Beijing

Ordos, Inner Mongolia (Getty)

Not content with banning lavish banquets and overseas junkets in its efforts to shore up declining moral standards within its own ranks, China’s communist party has moved to stop the building of any more monumental offices.

As the FT’s Simon Rabinovitch points out:

Whether the latest ban has a similarly negative impact on the property market will depend on how it is interpreted by state-owned companies. Chinese corporate executives have felt pressure to comply with Mr Xi’s earlier austerity policies even though government officials, not companies, were his targets.

Beijing has previously tried to stop local governments from building massive new offices, but only with limited success. Even in poorer parts of China, cities and villages have built monolithic offices, replicas of the US Capitol building and faux-European palaces.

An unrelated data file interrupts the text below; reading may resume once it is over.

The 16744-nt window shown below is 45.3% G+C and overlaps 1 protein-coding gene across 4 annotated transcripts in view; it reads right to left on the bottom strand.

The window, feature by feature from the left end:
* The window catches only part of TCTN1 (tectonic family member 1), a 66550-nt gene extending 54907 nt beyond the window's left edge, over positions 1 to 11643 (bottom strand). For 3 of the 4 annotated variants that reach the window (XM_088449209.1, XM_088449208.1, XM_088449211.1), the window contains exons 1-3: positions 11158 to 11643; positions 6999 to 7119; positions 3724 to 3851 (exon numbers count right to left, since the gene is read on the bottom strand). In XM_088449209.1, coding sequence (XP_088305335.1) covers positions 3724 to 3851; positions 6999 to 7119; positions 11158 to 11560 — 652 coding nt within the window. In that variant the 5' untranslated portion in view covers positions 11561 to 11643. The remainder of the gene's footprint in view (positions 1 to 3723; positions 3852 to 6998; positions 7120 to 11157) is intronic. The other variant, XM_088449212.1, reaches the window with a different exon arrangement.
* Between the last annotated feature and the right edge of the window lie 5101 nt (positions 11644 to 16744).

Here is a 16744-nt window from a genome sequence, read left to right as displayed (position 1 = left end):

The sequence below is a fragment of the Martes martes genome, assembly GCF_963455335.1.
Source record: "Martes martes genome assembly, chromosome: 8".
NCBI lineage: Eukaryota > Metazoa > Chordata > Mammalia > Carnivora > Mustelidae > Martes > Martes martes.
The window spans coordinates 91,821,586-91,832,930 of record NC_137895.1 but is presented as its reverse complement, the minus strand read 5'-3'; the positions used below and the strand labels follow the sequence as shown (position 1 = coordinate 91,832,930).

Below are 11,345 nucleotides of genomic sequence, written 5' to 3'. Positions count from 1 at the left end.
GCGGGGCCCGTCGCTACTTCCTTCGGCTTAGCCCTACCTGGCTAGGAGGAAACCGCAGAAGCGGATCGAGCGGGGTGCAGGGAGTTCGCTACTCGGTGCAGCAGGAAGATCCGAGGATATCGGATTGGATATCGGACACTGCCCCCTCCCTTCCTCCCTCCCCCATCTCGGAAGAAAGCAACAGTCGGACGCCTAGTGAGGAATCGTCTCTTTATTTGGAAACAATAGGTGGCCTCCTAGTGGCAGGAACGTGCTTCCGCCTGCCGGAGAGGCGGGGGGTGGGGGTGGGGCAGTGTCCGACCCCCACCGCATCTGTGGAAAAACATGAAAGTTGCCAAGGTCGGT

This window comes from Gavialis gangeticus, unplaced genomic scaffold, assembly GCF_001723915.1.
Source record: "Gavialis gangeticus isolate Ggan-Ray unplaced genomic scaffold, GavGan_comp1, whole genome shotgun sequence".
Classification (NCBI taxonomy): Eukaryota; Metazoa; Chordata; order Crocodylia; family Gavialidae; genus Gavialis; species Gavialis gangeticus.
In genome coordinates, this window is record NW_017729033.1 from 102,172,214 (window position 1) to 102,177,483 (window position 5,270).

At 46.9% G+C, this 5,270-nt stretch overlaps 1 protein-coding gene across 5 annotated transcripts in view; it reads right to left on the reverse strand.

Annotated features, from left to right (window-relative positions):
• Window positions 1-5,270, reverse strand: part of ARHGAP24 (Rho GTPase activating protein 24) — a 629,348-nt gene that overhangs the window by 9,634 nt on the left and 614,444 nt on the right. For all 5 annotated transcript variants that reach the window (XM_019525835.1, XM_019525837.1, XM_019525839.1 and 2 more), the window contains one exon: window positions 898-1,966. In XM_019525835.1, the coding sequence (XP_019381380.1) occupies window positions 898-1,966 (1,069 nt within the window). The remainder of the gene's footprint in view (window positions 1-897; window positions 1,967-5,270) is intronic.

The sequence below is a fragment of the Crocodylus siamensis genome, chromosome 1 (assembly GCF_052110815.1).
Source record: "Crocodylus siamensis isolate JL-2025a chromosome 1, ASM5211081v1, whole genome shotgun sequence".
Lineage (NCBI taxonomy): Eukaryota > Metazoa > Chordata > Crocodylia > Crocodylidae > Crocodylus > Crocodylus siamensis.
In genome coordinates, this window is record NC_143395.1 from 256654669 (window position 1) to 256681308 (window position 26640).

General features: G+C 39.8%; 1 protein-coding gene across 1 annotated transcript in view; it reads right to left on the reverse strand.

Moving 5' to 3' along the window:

But just how excessive are these party palaces? We’ve got a few of them here for your gawping pleasure. Read more

Evidently, Ai Weiwei is not one to let 81 days in jail keep him quiet. China’s most famous dissident has just released a heavy metal song with a video that re-imagines his time in detention. The FT’s Kathrin Hille describes it as “a chilling, five-minute rant filled with coarse language that is provocative even by Mr Ai’s standards”.

The artist is nothing if not versatile, working with a range of materials – here is the best of the rest.

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One of the most popular iPad apps in Beijing at present is China Air Pollution Index. The app is both addictive and disturbing. When I checked into a Beijing hotel recently, I found that – even from the 40th floor – I couldn’t see further than one block because of the grey smog enveloping the city. So I checked the numbers and discovered that the AQ level, which measures fine particulates that are especially dangerous, was 250 – about five times the level deemed safe.

Algeria, Pakistan, pollution, and Vogue magazine – the world desk’s recommended reads  Read more